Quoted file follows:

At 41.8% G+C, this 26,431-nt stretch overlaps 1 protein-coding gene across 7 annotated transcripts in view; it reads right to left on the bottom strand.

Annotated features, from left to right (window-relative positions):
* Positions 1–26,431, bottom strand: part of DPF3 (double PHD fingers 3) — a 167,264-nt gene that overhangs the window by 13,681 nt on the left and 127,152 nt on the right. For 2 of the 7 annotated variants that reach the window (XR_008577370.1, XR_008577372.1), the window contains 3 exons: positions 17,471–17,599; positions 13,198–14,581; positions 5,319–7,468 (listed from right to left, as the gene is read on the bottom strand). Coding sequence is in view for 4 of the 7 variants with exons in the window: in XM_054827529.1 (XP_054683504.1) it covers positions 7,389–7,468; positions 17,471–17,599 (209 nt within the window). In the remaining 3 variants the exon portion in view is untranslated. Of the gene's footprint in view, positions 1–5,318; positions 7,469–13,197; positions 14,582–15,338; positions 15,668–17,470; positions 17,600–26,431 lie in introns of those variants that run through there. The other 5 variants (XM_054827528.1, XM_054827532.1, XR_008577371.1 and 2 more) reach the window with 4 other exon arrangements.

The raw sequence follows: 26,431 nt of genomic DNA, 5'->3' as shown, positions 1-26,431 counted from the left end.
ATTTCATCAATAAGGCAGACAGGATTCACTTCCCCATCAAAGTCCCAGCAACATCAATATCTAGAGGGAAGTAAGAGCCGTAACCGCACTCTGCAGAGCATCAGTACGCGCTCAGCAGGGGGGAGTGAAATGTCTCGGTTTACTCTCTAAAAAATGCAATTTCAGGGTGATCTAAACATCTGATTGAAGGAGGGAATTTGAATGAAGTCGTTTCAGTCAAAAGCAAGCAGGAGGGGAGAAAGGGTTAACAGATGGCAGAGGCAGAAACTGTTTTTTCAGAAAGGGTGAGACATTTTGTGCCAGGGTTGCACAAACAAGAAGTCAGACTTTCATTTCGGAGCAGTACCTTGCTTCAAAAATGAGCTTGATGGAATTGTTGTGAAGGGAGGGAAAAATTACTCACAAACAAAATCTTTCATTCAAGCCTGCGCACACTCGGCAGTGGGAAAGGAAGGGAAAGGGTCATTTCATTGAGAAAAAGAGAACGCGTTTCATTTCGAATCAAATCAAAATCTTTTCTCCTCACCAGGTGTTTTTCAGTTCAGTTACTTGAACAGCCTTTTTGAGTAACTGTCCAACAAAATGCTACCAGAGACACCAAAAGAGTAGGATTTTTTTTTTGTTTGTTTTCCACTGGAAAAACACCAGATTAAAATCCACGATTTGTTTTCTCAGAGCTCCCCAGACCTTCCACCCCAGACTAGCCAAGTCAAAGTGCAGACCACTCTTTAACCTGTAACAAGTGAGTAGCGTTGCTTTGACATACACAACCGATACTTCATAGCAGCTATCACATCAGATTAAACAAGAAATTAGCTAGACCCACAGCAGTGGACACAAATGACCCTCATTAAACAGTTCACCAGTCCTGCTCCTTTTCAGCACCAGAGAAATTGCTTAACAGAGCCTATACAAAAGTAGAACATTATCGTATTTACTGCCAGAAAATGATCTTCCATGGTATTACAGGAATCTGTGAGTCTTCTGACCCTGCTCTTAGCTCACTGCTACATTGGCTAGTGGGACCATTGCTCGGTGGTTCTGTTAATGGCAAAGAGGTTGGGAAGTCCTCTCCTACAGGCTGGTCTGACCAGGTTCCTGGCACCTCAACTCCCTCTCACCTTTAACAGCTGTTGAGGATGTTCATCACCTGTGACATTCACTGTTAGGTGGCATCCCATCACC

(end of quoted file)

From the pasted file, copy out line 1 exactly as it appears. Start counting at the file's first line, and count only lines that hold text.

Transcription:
At 41.8% G+C, this 26,431-nt stretch overlaps 1 protein-coding gene across 7 annotated transcripts in view; it reads right to left on the bottom strand.